Physically, the .45 Colt is a typical, straight wall, rimmed revolver cartridge. Its rim diameter is .512", its base diameter is .480", and its neck diameter is .476". The case length is 1.29" and the overall cartridge length is 1.6". The .45 Colt uses .454" diameter bullets and standard large pistol primers. The SAAMI maximum average pressure is pegged at 14,000 psi.
For recreational shooting I handload 200 grain Speer "flying ashtray" JHP bullets in front of 11.0 grains of HS6 powder for a muzzle velocity of 945 fps. These are normal pressure loads. In fact, HS6 can launch the 200 grain bullet at up to 1081 fps in front of 12.5 grains of HS6 powder, according to the Speer Reloading Manual #13. I assure you that , based on my testing, you would not want to see someone hit by one of those bullets. That bullet expands reliable and violently at .45 Colt velocities. There is nothing that the .45 ACP cartridge can do that the old .45 (Long) Colt cannot do as well or better.
On the other hand the .45 Colt is an old cartridge and, like most of its generation, traditional .45 Colt brass is relatively thin compared to modern magnum brass. For this reason, the .45 Colt should not be "magnumized," no matter how strong the revolver in which it is chambered. If you want magnum performance, buy a .44 Magnum or .454 Casull instead of a .45 Colt. The SAAMI mean maximum pressure limit for the .45 Colt is 14,000 psi.
The most common factory loads for the .45 Colt give a 225 grain lead bullet a muzzle velocity of 960 fps and an energy of 460 ft. lbs. Or a 250-255 grain lead bullet a MV of 860 fps and a ME of 410 ft. lbs. The best one shot stopper among the factory loads is the 225 grain Federal lead hollow point bullet, at 77% according to Marshall and Sanow. The mid-range trajectory of this load shows a rise of 3.2" over 75 yards.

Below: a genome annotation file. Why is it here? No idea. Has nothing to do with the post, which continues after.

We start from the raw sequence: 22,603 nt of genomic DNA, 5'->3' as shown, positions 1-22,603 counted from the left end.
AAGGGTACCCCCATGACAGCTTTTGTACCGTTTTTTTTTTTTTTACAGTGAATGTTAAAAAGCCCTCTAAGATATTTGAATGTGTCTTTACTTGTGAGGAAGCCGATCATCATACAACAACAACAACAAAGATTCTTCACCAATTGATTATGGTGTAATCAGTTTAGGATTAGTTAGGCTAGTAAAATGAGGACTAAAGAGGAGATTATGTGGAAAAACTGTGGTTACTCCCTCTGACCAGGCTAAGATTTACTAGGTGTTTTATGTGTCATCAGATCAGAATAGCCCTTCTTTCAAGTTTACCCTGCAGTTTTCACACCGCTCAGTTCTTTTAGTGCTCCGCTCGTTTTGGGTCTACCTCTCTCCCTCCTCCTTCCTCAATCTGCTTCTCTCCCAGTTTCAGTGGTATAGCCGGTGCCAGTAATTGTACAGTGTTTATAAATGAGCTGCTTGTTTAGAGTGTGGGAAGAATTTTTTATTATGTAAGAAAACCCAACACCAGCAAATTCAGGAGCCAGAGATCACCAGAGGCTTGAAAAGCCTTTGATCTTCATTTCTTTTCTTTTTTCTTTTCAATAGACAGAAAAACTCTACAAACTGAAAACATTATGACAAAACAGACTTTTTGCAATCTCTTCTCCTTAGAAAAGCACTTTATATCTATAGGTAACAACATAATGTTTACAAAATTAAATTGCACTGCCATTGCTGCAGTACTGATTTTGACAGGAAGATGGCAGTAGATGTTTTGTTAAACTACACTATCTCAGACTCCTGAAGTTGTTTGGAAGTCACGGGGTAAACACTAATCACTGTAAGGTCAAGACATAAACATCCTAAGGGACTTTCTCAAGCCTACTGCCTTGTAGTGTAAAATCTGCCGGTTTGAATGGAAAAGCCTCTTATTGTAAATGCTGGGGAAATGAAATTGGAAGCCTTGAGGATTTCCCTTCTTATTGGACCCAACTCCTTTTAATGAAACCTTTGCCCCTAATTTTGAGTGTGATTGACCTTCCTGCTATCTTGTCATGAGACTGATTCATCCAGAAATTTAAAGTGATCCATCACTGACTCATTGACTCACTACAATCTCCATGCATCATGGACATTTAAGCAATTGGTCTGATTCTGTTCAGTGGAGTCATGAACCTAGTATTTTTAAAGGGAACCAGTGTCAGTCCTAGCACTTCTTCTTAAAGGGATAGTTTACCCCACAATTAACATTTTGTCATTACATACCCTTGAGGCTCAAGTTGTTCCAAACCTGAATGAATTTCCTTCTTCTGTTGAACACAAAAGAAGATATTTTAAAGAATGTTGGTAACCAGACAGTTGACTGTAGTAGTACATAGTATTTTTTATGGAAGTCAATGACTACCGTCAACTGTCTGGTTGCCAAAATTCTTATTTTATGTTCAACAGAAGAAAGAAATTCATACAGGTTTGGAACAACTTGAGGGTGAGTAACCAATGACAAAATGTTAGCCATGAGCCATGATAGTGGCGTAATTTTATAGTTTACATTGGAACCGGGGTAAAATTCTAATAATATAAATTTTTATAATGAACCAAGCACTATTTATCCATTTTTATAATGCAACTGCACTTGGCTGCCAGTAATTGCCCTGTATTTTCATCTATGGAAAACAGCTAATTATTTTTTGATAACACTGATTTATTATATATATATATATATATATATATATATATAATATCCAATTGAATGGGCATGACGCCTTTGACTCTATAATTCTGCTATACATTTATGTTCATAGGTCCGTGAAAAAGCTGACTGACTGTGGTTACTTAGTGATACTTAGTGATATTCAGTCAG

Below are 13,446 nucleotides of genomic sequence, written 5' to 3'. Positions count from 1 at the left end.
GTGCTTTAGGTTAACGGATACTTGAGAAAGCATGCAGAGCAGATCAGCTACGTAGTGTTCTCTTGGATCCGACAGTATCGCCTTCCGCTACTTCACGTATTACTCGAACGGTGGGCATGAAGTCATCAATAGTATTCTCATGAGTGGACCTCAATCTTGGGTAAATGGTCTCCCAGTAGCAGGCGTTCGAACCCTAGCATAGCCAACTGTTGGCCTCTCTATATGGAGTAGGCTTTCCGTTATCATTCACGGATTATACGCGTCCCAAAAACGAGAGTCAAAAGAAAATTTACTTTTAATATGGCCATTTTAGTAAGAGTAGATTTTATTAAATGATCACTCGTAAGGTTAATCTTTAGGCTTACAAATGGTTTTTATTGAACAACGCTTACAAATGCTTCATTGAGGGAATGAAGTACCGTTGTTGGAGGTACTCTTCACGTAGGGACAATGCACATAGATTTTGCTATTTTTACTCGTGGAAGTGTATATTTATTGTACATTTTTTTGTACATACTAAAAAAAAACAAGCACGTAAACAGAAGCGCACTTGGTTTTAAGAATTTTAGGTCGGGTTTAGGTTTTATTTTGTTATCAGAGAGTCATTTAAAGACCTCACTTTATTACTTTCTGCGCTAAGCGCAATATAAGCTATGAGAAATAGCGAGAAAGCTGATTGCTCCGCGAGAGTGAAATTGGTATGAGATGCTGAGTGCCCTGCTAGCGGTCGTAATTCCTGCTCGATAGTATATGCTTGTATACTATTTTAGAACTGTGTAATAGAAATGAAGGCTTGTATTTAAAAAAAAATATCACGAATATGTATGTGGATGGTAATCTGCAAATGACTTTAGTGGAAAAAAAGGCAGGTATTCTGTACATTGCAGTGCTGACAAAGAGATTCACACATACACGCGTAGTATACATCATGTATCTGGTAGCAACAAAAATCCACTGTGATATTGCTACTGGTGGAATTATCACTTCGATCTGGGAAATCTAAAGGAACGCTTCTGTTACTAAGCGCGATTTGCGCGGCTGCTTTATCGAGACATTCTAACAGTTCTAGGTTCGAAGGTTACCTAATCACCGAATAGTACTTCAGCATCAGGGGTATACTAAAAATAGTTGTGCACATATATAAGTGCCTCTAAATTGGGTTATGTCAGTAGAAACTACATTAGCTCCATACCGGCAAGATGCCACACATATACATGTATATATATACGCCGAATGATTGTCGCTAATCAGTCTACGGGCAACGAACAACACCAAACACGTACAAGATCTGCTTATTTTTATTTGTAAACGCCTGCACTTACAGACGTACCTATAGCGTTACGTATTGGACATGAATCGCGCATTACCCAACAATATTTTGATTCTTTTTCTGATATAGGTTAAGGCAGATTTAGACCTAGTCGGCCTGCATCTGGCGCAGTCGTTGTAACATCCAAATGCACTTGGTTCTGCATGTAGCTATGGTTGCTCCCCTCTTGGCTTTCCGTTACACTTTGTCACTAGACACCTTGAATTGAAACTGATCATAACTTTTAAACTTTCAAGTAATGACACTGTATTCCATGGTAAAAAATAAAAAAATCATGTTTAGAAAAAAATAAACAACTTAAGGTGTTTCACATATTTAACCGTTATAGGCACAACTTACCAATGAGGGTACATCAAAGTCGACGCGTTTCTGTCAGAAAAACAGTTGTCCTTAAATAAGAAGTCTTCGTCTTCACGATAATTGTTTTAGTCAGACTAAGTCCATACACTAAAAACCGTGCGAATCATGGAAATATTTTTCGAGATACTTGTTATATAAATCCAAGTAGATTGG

The .45 Colt is one cartridge where the reloader can easily out perform factory loaded ammunition. The loads using the 200 grain Speer JHP bullet mentioned above shoot just as flat as the factory load, and have much better terminal performance. I seriously suggest handloading to anyone contemplating using a .45 Colt revolver in the hunting field.
For example, according to Marshall and Sanow, the 200 grain Speer JHP bullet is an 88% one shot stopper fired from a .45 Auto at a chronographed velocity of 928 fps; a velocity that a .45 Colt revolver can exceed by 133 fps with the same bullet at standard (not +P) pressures. Load both to +P pressures (which I do not advise in either case), and the much greater powder capacity of the .45 Colt case allows it to increase its lead over the .45 ACP.
Other bullet weights commonly available to the reloader include 185, 225-230, 240, 250, 260, 275, and 300 grain, something for everyone. A grand old cartridge is this .45 Colt.
Copyright 2001, 2004 by Chuck Hawks. All rights reserved.